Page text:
Save the Cruces Trail and Panama Canal Watershed, salvar el Camino de Cruces y cuenca del Canal de Panama. Protect Gatún Lake from saltwater intrusion, pollution and environmental catastrophe through use of safer, more efficient lock configuration, which does not create unnecessary risks to the Panama Canal system unlike the selected one for the current expansion plan, does not require building on top of active fault lines, and expose marine creatures in both oceans to extinction.
Tuesday, December 23, 2014
Construction to begin on controversial Nicaragua canal
Managua (AFP) - A Chinese company breaks ground Monday on a $50 billion canal across Nicaragua, an ambitious rival to the Panama Canal that critics condemn as a pipe dream and protesters say will wreck the environment.
President Daniel Ortega and the Chinese telecoms magnate behind the canal, Wang Jing, will inaugurate the project at an evening ceremony in the capital Managua.
But the actual construction will begin some 130 kilometers (80 miles) away, with the first access roads at the mouth of the Brito River on the Central American country's Pacific coast.
Wang's Hong Kong Nicaragua Development Investment (HKND) firm says 300 workers will build the roads and a port, the first of 50,000 people who will be hired to construct the massive 280-kilometer waterway connecting the Pacific Ocean and the Caribbean Sea.
The firm estimates the project will take five years.
That is half the time it took the United States to complete the Panama Canal 100 years ago, considered one of the greatest engineering triumphs of the 20th century.
Nicaragua, which fought Panama then to host the first canal across Central America, has now reemerged as a modern-day rival.
Panama earns about $1 billion a year -- six percent of its economy -- off its canal, which spans 80 kilometers.
Ortega, the leftist president who has ruled Nicaragua for 18 of the past 35 years, hopes the project will make his country the richest in Central America.
"On December 22, what has been a century-long dream for many generations in Nicaragua starts to become a reality," said Telemaco Talavera, spokesman for the country's Canal Commission and HKND.
The canal route crosses Lake Nicaragua, the largest freshwater reserve in Central America, then runs through rainforest and at least 40 villages before terminating at the mouth of the Punta Gorda River in the southern Caribbean, where another port will be built.
Both ports and the canal will be designed to handle the modern mega-ships favored by global shipping firms, which can carry up to 25,000 containers.
That dwarfs the current capacity of the Panama Canal to the south, which can only handle ships carrying 5,000 containers.
Even after completion of an ongoing $5.25 billion project to upgrade the Panama Canal with a new set of locks -- scheduled to be finished in early 2016, after a series of delays and a dispute over cost overruns -- the century-old waterway will only be able to handle ships carrying up to 12,000 containers.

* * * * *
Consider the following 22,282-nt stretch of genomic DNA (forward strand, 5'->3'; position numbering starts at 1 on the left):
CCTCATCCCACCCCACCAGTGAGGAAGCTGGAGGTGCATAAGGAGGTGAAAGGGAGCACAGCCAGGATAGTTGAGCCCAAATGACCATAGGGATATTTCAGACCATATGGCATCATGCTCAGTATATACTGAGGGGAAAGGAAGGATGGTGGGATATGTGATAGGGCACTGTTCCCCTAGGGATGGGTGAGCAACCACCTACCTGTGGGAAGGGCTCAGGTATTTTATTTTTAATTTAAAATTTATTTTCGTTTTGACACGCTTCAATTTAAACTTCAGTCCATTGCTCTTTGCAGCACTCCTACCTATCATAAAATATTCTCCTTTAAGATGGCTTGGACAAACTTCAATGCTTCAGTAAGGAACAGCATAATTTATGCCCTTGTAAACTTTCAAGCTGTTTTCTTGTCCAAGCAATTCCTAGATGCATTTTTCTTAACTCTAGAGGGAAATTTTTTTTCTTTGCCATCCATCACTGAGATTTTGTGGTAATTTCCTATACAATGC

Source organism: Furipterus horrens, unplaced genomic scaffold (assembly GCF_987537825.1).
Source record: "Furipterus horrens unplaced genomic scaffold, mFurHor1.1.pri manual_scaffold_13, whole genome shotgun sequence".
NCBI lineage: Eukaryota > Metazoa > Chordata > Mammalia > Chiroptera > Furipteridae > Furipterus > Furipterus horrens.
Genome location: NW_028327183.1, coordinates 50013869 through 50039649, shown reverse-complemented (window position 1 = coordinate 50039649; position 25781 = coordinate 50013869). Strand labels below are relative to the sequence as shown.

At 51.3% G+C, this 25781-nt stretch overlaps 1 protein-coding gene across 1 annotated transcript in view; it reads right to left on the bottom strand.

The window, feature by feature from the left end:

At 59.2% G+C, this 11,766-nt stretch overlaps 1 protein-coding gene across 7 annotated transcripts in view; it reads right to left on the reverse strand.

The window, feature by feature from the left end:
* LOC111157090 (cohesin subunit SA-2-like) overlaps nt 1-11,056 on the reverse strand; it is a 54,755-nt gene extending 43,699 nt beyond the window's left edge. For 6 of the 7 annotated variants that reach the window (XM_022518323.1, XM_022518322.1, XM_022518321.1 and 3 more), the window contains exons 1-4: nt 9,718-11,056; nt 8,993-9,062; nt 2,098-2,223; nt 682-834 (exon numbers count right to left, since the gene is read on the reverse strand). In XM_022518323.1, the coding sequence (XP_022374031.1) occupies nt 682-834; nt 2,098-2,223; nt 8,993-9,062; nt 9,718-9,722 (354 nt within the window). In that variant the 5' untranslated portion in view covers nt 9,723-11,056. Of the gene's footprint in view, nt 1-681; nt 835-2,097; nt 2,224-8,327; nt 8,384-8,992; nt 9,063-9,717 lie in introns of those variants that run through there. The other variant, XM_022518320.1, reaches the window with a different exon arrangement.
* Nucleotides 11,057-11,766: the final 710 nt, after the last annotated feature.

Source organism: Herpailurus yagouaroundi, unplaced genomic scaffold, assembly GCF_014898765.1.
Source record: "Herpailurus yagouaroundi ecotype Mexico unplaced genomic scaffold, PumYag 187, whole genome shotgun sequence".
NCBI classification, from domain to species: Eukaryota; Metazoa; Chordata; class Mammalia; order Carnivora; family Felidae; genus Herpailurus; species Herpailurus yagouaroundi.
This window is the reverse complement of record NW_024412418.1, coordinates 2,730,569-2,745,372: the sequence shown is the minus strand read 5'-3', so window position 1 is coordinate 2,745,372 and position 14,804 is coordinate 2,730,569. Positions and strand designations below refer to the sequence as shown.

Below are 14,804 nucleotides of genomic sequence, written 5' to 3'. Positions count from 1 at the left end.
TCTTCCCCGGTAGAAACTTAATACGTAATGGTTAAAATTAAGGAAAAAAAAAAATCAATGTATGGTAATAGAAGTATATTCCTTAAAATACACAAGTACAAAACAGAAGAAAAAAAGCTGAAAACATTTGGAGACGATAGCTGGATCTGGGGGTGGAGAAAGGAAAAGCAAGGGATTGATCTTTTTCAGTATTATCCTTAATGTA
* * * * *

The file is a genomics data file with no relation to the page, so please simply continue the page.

The Nicaragua project also includes construction of an international airport and a free-trade zone with residential and tourism facilities.
- Secrecy and protests -
Nicaragua has kept the canal's technical, environmental and financial studies secret.
Environmentalists warn the canal could destroy sensitive habitats and cloud Lake Nicaragua's waters.
Three billion cubic meters (106 billion cubic feet) of earth will have to be excavated for the canal, which will be between 230 and 520 meters wide (750-1,700 feet) and 30 meters deep, allowing it to handle ships of up to 400,000 tonnes.
That threatens local wildlife, including sea turtles, activists warn, while scientists say the area is susceptible to earthquakes.
The project will also displace 30,000 farmers and indigenous people from the Rama and Nahua ethnic groups who live along the canal route.
Thousands of them have marched against the canal in the past three months, rejecting the "10 hens and a rooster" that community leader Octavio Ortega told AFP the government offered them in exchange for dropping their protests.
Last week, hundreds of farmers protested against the presence of army soldiers sent to southern Nicaragua to escort Chinese workers.
The contract conditions, which allow HKND to operate the canal for 100 years, have also drawn criticism and from some in the political and business community.
Congress passed a law in 2013 giving Wang hiring and land expropriating powers and exempted his company from local tax and commercial regulations.
Wang, 42, heads more than 20 companies, including Xinwei Telecom Enterprise Group, which controls Chinese state telecoms firm Datang Telecom Technology & Industry Group.
He entered Nicaragua in 2012 with a contract to build a cell phone network, estimated to be worth $2 billion.
He set up HKND that November and won the license to build the canal in June 2013 with no competition.